'You'd swear we were after winning an All Ireland'


A Limerick publican has said the legislation banning pubs from opening on Good Friday may have to be changed after a district court judge ruled that pubs in the city can open on April 2nd.

David Hickey, the owner of South’s bar on O’Connell Avenue and a senior member of the Vintners’ Federation of Ireland, said the ruling was “history being made”.

“It is the first time in the history of the State that pubs will be open on Good Friday in any part of the country.”

“This could be the beginning of the end of [the alcohol ban on] Good Friday because now legislation will have to be changed and the option should be given to let publicans open if they want to and close if they want to,” he said.

The ruling applies to approximately 110 pubs in the city centre, an area stretching from Castletroy to Raheen and Corbally. Although the application sought to include pubs in Limerick county, they were excluded by the Judge Tom O'Donnell in his ruling this morning.

Mr Hickey said he expected all the pubs covered by the ruling to open: “They all supported the application 100 per cent. People now might decide to come to Limerick for the weekend, and play a round of golf or whatever.”

“The locals are thrilled. The excitement in Limerick this morning; you’d swear we were after winning an All Ireland. There is a joke going around: 'We don’t have a bishop or a minister in Limerick but the pubs will be open on Good Friday'."

He said there had been interest in the application from publicans in other parts of the country. “We have had a lot of publicans from outside Limerick congratulate us. I'd say some of them would be looking at what happened today and thinking about doing it themselves.”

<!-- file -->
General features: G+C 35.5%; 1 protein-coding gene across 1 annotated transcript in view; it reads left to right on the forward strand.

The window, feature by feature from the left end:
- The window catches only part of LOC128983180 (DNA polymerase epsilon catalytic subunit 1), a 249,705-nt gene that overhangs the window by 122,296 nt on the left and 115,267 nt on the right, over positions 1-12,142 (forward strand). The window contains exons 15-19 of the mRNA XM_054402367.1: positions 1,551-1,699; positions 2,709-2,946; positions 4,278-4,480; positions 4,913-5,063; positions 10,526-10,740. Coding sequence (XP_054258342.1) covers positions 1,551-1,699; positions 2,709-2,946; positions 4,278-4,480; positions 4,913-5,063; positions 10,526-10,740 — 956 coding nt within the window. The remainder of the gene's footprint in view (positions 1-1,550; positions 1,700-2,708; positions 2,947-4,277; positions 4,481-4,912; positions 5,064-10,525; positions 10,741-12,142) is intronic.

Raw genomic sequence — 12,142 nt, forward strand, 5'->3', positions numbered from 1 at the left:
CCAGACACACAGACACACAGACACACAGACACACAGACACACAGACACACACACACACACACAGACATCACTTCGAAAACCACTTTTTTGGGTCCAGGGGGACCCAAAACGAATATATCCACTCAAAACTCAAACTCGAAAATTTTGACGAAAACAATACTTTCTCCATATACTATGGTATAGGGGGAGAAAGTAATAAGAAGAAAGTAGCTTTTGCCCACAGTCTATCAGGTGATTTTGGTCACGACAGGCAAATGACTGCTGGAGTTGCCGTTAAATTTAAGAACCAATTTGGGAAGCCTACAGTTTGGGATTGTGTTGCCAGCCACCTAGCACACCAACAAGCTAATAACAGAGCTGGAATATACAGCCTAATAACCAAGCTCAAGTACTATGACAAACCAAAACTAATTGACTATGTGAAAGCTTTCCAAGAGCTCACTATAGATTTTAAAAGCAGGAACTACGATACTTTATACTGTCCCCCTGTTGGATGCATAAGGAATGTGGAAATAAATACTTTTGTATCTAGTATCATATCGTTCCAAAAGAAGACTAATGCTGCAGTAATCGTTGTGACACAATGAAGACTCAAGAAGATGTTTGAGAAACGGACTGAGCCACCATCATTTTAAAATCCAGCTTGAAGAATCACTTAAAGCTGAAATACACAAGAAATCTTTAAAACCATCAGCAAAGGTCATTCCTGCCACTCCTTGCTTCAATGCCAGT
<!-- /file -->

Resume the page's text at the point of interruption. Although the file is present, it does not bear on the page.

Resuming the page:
Publicans estimate that the decision could be worth between €6 and €7 million to the city.

Mr Hickey said he did not expect an objection to the ruling. “Counsel for the State was in court today and he raised no objection”.

“The judge said it was absurd that the pubs in Limerick couldn’t open and pubs in the confines of the stadium and in two clubs could open.

“On health and safety grounds he didn’t think 26,000 people trying to get a drink in those venues was right and he decided on health and safety grounds he said level it out and let people decide themselves where they want to drink,” Mr Hickey said.

He added that unless there was another large event planned for Good Friday next year he did not expect Limerick publications to make a similar application.

The move to open on the holy day had sparked controversy in the city and the issue has been hotly debated.

Franciscan friars, whose friary is located in Moyross, in the shadow of Thomond Park, had called on Catholics to boycott the game. They are considering holding a prayer vigil outside to bear witness, they say, to the true meaning of the day.

Prior to today’s ruling Brother Shawn O’Connor said they may re-enact the stations of the cross outside Thomond Park as up to 26,000 fans throng the stadium.

“It really shows you who you are worshipping, is it God or is it mammon?" asked Br O’Connor earlier this month.

"This is like something out of the Old Testament. If you’re going against God and making a public stand about it, then you are serving mammon over God. I don’t care how much money you pull in, it will backfire on you on a spiritual level.”

He warned that those who attended the game had no right to call themselves Catholics.

“Ash Wednesday and Good Friday are the most solemn days in the whole Christian calendar. I don’t think you have the right to call yourself a Catholic if you go to this match.”